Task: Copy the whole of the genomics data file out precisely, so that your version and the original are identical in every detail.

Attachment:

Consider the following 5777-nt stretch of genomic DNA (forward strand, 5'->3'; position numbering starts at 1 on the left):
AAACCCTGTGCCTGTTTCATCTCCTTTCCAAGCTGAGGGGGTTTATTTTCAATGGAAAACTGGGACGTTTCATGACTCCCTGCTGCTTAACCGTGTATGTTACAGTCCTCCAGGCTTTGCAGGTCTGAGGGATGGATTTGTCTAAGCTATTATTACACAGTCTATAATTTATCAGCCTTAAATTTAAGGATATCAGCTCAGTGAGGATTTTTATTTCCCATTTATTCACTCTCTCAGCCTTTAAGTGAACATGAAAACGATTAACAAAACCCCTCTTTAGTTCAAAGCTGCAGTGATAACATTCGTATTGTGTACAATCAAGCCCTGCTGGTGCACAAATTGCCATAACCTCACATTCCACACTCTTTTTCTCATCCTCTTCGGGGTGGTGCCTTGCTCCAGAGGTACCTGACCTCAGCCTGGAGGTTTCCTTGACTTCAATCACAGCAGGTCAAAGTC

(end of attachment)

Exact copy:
Consider the following 5777-nt stretch of genomic DNA (forward strand, 5'->3'; position numbering starts at 1 on the left):
AAACCCTGTGCCTGTTTCATCTCCTTTCCAAGCTGAGGGGGTTTATTTTCAATGGAAAACTGGGACGTTTCATGACTCCCTGCTGCTTAACCGTGTATGTTACAGTCCTCCAGGCTTTGCAGGTCTGAGGGATGGATTTGTCTAAGCTATTATTACACAGTCTATAATTTATCAGCCTTAAATTTAAGGATATCAGCTCAGTGAGGATTTTTATTTCCCATTTATTCACTCTCTCAGCCTTTAAGTGAACATGAAAACGATTAACAAAACCCCTCTTTAGTTCAAAGCTGCAGTGATAACATTCGTATTGTGTACAATCAAGCCCTGCTGGTGCACAAATTGCCATAACCTCACATTCCACACTCTTTTTCTCATCCTCTTCGGGGTGGTGCCTTGCTCCAGAGGTACCTGACCTCAGCCTGGAGGTTTCCTTGACTTCAATCACAGCAGGTCAAAGTC